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Studies of the microbiome should be integral to future precision medicine initiatives, argue scientists from the University of Chicago in a new commentary published Nov. 1 in Trends in Pharmacological Sciences.
A growing body of research shows the microbiome -- the community of bacteria, fungi, viruses and other microorganisms living in the body, mostly in the digestive tract -- plays a crucial role in human health and disease. Because of its influence on disease states and response to treatments, write Thomas Kuntz, a PhD student in the Department of Chemistry, and Jack Gilbert, PhD, Faculty Director of the Microbiome Center, the microbiome should play a crucial role in the field of personalized medicine, which has been dominated thus far by genetics.
"Ultimately, the microbiome must become an integral part of precision medicine as a whole, since so much of human functioning and metabolism is dependent upon it," the authors write. "If this is to happen in the near future, as it hopefully should, we must better understand the microbiome and its interactions with the human and the environment via a concerted effort and conversation between researchers, clinicians, patients, the government, and most importantly, the broader community."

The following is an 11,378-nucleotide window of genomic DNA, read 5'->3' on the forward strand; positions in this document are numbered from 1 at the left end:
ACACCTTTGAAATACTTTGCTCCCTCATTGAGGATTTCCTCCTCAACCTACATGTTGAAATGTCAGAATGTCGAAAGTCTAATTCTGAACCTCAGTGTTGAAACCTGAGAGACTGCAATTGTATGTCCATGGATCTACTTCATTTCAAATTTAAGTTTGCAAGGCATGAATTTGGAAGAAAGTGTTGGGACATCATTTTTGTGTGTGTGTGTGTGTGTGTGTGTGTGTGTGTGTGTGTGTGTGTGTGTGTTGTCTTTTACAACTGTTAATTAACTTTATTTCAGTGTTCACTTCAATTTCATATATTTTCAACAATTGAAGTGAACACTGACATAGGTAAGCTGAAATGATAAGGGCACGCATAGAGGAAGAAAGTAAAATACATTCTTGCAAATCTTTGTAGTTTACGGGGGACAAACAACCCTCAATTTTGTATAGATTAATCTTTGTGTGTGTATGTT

In his 2015 State of the Union, President Barack Obama announced the Precision Medicine Initiative, a far-reaching research effort to develop medical treatments tailored for an individual's unique genetic makeup, environment and lifestyle. Instead of relying on one-size-fits-all solutions designed to help the largest number of statistically average people, such treatments could leverage advances in genetic testing, molecular engineering and big data analysis to target diseases that are often unique to each patient.
Many early precision medicine projects have focused on genetic differences between individual patients, such as unique genetic mutations in a tumor. Kuntz and Gilbert suggest several key areas where microbiome research could complement and extend genetics-based, precision medicine efforts:
Jack Gilbert is professor and faculty director of The Microbiome Center at University of Chicago and group leader in Microbial Ecology at Argonne National Laboratory.Read more about Dr. Gilbert